*normal*(30,4) and observed data with n = 5 and y = 32.

Let's change the problem a little bit: suppose the stream we sampled from is downstream of a nuclear power plant. We know that the population mean for unpolluted streams is 35 with a standard deviation of 4. We use the same variance, but since we guess that the trout are going to be smaller in this stream, we use a

*normal*(30,4) prior. And we calculate the population standard deviation for our stream from the observed values. (No value is given for sigma.x).

We want to test the one-sided hypothesis that the trout in this stream are smaller on average than normal trout. The posterior is calculated in the usual way.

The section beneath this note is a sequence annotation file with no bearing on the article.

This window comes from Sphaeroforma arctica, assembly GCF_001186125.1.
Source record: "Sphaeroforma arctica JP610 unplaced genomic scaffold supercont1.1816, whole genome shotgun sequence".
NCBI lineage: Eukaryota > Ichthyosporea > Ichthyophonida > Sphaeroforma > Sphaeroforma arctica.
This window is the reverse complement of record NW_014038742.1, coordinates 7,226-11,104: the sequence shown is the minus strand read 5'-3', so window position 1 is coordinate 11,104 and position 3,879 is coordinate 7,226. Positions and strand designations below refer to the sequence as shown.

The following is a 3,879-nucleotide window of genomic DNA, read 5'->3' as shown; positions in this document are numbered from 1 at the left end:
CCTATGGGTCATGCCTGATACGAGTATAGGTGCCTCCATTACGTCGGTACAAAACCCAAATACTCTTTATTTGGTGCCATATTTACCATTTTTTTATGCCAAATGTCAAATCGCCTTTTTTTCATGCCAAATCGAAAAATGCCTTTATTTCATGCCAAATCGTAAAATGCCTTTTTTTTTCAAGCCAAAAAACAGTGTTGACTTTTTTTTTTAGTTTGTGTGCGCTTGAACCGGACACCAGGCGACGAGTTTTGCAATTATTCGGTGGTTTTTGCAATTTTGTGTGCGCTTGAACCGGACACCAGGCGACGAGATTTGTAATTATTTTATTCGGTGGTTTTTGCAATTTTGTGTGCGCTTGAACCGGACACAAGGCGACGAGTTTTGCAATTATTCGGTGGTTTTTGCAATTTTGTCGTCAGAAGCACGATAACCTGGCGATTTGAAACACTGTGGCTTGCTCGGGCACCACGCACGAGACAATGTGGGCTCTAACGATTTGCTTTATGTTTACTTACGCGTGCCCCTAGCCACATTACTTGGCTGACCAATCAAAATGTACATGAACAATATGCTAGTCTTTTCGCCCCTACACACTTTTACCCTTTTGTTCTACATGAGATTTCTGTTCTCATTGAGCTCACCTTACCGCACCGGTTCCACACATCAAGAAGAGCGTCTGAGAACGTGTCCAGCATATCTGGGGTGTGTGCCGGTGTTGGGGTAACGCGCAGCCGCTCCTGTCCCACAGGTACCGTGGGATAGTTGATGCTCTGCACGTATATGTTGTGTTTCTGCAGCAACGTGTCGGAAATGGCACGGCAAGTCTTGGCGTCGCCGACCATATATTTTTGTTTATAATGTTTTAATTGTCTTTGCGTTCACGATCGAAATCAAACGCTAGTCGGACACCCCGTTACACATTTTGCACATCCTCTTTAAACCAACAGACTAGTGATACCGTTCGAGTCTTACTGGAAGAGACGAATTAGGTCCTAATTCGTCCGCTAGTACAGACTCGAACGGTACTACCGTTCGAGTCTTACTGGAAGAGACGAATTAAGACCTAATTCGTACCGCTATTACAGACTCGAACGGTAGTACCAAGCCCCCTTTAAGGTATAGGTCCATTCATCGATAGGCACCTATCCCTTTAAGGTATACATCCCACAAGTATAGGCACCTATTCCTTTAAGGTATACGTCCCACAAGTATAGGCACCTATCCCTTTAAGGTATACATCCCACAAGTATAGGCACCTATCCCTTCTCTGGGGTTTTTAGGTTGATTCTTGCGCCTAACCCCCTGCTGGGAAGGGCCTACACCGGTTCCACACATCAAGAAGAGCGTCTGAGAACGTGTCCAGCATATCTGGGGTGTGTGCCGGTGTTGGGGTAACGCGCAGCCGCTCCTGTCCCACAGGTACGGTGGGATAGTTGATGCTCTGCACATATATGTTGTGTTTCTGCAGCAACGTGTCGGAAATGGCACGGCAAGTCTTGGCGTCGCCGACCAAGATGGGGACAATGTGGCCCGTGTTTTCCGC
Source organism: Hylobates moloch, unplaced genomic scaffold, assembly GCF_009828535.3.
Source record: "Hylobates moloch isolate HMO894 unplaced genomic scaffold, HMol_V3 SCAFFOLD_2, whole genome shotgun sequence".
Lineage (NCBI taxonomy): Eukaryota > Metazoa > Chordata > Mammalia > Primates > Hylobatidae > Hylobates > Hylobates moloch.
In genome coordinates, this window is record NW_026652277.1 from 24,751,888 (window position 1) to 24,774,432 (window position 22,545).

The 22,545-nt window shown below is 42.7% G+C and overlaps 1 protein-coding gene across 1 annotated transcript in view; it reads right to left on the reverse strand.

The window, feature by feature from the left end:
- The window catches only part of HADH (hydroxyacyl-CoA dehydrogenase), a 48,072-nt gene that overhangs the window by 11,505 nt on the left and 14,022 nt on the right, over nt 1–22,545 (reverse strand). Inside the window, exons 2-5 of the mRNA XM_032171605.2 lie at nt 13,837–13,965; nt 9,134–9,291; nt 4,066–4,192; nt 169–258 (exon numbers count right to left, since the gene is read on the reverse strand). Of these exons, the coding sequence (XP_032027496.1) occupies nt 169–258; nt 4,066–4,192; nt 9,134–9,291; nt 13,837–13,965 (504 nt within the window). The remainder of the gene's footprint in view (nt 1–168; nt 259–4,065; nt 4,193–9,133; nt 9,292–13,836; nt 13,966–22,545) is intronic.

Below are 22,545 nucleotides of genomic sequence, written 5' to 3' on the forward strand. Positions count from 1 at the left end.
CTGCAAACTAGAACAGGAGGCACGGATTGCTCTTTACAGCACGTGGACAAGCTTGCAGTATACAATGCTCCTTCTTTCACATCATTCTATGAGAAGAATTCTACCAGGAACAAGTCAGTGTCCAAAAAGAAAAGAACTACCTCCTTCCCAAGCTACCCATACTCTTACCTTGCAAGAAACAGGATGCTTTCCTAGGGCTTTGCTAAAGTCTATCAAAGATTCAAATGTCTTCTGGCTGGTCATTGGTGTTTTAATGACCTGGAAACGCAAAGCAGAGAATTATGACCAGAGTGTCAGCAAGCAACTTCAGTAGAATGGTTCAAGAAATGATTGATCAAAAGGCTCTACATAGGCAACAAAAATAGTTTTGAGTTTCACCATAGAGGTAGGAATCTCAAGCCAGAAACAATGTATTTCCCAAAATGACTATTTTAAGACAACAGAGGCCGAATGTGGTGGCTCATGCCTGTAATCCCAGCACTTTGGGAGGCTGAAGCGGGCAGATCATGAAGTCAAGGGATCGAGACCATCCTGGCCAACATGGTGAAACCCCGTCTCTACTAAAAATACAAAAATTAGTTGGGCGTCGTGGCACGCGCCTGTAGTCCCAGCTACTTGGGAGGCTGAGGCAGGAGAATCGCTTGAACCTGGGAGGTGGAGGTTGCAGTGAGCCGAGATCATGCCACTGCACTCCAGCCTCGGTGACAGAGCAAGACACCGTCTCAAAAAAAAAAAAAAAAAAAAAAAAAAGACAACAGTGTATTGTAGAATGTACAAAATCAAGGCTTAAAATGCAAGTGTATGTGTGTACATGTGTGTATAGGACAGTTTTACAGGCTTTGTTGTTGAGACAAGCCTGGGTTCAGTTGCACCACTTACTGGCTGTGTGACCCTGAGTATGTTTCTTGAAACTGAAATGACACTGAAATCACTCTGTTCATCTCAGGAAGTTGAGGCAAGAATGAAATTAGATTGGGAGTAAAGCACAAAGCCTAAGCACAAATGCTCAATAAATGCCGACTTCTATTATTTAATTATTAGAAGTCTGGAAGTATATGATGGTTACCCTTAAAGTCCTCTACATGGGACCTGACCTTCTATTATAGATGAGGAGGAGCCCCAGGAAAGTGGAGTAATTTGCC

We see that P(35 cm) < 0.005. We reject the hypothesis that the trout are "normal" in length. It makes some difference, but not a lot, that we used a prior mean of 30. If we had used 35, we would have

P(35 cm) < 0.01. I'll let Bolstad say it:

The posterior distribution ofg( μ | y_{1}, ..., y_{n}) summarizes ourentirebelief about the parameter, after viewing the data.

## No comments:

Post a Comment